Soccer chiefs caught offside

PUBLISHED : Sunday, 20 November, 2011, 12:00am
UPDATED : Sunday, 20 November, 2011, 12:00am


Sometimes, it takes an outsider to expose the rotten core within our institutions. Darren Robinson might have done just that if his bitter words truly reflect the state of affairs at the top table of the Hong Kong Football Association.

An incensed Robinson, who was recently performance coach with Nottingham Forest, peppered the HKFA's board of directors with buckshot this week, labelling them as technically incompetent among other things. Flown from the UK for the job interview of Hong Kong team manager/coach, Robinson was liberal in his criticism. The best he saved for last, saying it was an insult that during his presentation to the board, two directors fell asleep while one had the audacity to answer a telephone call.

As far as the telephone call goes, he should not be surprised. That is part and parcel of living in Hong Kong. Some people are just plain rude. You get people in cinemas having full-blown conversations.

Robinson refused to reveal the identities of the culprits. But he did single out Kitchee boss Ken Ng Kin as the only director who knew what he was doing. Robinson said he had been warned about Ng prior to coming to Hong Kong, but at the end of the day he liked Ng the most, adding that 'people don't understand what he [Ng] is trying to do'.

It is a damning indictment of the local game for an outsider to pass judgment after just one meeting with the people who are in power. First impressions count they say, and if so, this doesn't bode well for the future of Hong Kong football.

There are nine people on the HKFA's governing board - president Timothy Fok Tsun-ting, chairman Brian Leung Hung-tak and seven directors. Of these seven, three are so-called 'independent' directors: former commissioner of police Tang King-shing, former Immigration Department director Simon Pek Yun-lu and the president of the Law Society of Hong Kong, Junius Ho Kwan-yiu.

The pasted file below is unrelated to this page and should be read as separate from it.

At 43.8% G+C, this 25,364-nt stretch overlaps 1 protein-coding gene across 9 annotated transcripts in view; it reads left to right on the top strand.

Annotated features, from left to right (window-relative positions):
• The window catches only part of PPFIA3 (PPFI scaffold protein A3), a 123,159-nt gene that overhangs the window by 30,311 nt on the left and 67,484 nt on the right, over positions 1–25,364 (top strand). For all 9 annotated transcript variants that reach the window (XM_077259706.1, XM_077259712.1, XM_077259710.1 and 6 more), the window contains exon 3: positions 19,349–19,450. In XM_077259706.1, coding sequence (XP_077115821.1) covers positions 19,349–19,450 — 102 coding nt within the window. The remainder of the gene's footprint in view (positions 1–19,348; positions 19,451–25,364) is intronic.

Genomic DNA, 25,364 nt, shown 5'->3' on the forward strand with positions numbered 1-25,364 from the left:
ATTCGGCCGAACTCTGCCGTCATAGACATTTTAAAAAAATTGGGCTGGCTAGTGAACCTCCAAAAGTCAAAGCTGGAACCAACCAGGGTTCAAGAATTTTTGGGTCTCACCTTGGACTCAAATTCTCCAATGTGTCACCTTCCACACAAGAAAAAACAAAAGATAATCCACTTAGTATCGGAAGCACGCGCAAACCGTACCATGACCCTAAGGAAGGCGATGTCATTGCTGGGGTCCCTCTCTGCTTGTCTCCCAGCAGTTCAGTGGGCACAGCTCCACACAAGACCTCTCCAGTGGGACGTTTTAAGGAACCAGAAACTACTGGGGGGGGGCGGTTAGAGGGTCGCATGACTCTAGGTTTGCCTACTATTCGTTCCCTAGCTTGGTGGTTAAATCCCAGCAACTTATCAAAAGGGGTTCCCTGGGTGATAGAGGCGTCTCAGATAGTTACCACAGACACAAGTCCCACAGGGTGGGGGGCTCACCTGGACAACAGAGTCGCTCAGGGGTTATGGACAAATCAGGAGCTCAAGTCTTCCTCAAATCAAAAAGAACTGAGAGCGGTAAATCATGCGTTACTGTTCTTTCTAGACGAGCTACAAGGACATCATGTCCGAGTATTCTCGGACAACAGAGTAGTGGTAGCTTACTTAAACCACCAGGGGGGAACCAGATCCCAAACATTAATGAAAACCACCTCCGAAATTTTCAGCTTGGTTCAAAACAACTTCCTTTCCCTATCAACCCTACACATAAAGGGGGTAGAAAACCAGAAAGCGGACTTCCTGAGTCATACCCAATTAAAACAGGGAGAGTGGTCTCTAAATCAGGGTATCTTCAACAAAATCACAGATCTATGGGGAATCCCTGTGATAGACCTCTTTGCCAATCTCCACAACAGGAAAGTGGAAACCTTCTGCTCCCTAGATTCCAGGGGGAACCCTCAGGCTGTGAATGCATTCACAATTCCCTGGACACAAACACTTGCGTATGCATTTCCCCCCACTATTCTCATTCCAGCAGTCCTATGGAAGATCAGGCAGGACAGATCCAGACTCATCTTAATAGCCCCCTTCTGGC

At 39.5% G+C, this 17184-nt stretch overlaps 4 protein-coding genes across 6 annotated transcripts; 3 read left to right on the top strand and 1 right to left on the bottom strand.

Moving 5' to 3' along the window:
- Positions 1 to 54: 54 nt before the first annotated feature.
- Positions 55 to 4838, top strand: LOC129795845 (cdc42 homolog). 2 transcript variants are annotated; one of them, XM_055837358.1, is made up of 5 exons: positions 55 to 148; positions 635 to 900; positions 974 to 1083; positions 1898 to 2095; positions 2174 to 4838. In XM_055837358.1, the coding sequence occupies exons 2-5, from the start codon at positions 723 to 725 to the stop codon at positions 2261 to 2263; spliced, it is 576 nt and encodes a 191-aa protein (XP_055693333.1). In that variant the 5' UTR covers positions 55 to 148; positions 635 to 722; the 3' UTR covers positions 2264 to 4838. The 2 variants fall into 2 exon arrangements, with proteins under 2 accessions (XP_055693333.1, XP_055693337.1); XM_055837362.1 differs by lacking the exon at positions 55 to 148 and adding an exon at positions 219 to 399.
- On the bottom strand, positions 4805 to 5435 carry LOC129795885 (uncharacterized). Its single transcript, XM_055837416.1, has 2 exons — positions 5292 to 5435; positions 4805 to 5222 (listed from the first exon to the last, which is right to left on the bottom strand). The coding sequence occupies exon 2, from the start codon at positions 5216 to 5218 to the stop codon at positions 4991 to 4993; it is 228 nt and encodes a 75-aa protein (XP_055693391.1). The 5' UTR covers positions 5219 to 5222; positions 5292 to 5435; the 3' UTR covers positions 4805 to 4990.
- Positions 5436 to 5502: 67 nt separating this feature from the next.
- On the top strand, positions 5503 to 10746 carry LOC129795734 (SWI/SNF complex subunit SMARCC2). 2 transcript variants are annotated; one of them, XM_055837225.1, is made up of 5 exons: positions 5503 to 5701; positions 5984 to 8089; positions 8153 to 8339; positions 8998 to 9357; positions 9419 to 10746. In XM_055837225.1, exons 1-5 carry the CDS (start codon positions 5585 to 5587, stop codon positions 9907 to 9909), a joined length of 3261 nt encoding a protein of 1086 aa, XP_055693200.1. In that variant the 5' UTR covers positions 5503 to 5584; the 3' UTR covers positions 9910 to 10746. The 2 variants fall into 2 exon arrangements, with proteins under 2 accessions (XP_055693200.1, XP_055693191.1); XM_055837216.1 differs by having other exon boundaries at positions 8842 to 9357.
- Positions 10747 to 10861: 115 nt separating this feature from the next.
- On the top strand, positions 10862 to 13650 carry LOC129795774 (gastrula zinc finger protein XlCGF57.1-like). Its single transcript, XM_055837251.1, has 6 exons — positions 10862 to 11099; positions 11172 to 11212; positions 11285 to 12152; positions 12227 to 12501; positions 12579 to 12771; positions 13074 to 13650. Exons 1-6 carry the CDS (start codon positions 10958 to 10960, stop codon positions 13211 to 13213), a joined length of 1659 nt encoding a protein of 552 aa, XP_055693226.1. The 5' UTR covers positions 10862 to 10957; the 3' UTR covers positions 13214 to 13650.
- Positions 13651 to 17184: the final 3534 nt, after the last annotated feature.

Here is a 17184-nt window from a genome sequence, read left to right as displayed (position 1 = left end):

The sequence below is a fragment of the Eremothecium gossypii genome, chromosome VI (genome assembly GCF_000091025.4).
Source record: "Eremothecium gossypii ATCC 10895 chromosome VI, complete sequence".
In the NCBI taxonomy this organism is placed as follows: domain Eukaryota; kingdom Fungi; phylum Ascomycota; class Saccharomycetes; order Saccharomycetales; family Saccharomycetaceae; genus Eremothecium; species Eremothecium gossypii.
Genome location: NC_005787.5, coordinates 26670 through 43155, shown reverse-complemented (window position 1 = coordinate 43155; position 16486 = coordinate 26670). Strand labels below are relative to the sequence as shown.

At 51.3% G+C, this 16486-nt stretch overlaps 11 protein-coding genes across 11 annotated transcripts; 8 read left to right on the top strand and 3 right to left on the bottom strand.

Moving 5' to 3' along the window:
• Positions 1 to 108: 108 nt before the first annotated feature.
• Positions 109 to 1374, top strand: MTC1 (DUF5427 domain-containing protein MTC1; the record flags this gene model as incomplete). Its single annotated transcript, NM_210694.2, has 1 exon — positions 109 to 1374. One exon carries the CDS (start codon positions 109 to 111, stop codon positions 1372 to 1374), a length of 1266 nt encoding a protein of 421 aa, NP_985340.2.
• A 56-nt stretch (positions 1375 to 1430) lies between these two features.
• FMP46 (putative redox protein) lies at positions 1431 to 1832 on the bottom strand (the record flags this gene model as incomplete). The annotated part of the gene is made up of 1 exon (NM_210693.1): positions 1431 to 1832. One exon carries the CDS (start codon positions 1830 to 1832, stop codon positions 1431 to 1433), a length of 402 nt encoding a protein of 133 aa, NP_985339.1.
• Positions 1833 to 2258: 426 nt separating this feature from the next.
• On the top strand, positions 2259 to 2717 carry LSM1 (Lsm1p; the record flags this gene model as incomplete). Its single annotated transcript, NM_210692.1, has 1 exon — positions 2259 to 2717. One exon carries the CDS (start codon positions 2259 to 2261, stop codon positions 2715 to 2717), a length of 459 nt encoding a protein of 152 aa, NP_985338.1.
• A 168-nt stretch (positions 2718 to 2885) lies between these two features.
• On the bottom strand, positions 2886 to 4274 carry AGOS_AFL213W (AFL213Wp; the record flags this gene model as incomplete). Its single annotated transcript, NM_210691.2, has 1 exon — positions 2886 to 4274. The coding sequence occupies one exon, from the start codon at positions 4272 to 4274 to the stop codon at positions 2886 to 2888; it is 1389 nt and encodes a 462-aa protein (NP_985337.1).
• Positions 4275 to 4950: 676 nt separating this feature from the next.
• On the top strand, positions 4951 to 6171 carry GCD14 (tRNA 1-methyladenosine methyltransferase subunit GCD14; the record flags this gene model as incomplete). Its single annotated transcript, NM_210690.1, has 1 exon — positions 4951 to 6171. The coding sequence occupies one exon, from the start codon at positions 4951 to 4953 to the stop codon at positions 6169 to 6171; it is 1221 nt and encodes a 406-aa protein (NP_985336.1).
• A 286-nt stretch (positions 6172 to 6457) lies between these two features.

The other four have affiliations to clubs. They are Ken Ng with Kitchee, South China chairman Steven Lo Kit-sing, Citizen's Pui Kwan-kay and TSW Pegasus' Wilson Wong Wai-shun. Together these nine men control the fate of Hong Kong football. They were all elected unopposed at the body's AGM in June. Perhaps therein lies the problem. Without opposition and an election, are you guaranteed the best people are available to serve you? Sounds familiar, doesn't it?

On paper, the nine names look imposing. But are they the best candidates to push forward the recommendations made by the government-initiated consultants who came out with the 128-page Project Phoenix report more than a year ago which was supposed to be the elixir to cure the ills of local football?

Not according to Robinson, who was one of two people interviewed for the job of Hong Kong team manager, the other being England Under-20 coach Brian Eastwick. The latter was offered the job, but turned it down. Robinson wasn't offered the job.

You might think it's a case of sour grapes but Robinson says the reason he didn't get the position was due to the tough questions he threw at them. What is more worrying is his view that the board of directors wanted to retain some control over national team selection, hinting as much during a first interview on Skype.

The whole point of Project Phoenix is to make a new start. And it is fundamental to the changes that the new chief executive and the team manager - the two highest-paid positions - should be given a free hand. They should be able to make their own decisions free of any pressures, internal or external. Yes, they must be answerable to the board, but they should be given a chance to do things their own way. Robinson felt that wouldn't be the case, which is a worry.

What is also worrying is that no decision has still been made on who will run the show. We hear that former Scottish Rugby Union chief executive Gordon McKie could become the HKFA CEO but as for the team manager, it is still up in the air. Already there are murmurs as to whether a rugby union man would be the ideal person for the job.

Meanwhile, the creation of two new posts on the coaching front - academy coach and technical director - smacks of vacillation within the HKFA. Unable to secure a suitable person for the top job, it seems the HKFA has chosen the safe option by creating middle-ranking positions.

Does it mean, with these two newly created positions, the HKFA will now lower its sights when looking at a team manager who was supposed to be in charge of everything - academy, coaching education, grassroots etc - in the first place?

Have the goalposts been moved? It certainly looks that way.